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The Cell Cycle

In the cell cycle is the life cycle of a cell. It is can be divided into two main parts: Interphase and Mitosis.

Interphase is the longest phase, where the cell prepares to divide. Interphase can be divided into three portions. First Growth Phase (G1), Synthesis Phase (S) and Second Growth Phase (G2). In the G1 phase, the cell grows, makes new proteins and organelles. In the S phase, the cell creates a copy of its DNA. In the G2 phase, the cell makes organelles and other cell parts in preparation for cell division.

Mitosis is when the cell division actually occurs. Mitosis can be broken down into Prophase, Metaphase, Anaphase and Telophase. During Prophase, the chromosomes condense and become more visible. Spindle fibres begin to form and move to the poles of the cell. The nuclear membrane starts to disappear. During Metaphase, the fibres attach to the centromeres of the chromosomes, which are now lined up along the middle of the cell. During Anaphase, the spindle fibres retract to split the sister chromatids of each chromosome apart – to opposite sides of the cell. During Telophase, the last phase of Mitosis, the chromosomes and the organelles have been divided into two equal portions.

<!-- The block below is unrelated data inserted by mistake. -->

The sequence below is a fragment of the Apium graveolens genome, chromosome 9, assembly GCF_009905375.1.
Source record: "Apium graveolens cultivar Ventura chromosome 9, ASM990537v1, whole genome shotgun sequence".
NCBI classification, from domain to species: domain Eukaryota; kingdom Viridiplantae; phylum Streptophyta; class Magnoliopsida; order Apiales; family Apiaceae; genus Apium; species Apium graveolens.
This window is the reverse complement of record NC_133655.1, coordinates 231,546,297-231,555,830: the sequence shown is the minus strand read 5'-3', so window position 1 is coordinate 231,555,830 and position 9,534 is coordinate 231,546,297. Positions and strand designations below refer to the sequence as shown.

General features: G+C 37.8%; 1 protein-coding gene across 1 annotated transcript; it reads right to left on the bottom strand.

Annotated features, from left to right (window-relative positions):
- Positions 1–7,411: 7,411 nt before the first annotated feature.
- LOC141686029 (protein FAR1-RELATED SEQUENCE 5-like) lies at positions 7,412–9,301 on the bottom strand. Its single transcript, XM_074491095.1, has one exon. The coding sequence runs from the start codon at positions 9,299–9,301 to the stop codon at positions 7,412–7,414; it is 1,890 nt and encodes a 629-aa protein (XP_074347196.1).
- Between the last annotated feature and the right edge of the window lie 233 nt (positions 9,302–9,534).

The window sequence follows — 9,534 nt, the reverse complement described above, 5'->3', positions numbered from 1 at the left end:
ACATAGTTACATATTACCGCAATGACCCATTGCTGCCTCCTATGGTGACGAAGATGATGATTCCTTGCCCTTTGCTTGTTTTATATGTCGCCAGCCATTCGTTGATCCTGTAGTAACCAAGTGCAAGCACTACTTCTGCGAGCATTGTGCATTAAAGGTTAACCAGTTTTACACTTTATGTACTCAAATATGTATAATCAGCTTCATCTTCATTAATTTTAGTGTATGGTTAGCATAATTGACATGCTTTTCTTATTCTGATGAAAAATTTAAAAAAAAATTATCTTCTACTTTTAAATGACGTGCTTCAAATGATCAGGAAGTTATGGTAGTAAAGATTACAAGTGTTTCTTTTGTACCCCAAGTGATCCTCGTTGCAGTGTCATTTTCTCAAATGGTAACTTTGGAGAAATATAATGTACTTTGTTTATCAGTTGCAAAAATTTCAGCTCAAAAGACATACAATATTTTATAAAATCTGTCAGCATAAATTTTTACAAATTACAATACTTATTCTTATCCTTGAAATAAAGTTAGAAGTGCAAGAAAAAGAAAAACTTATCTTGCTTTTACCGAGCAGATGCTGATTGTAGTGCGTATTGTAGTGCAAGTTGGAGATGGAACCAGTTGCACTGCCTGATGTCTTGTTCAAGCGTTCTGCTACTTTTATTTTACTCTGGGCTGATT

Cytokinesis occurs after Mitosis. This is when the cell actually splits into two cells, called daughter cells.

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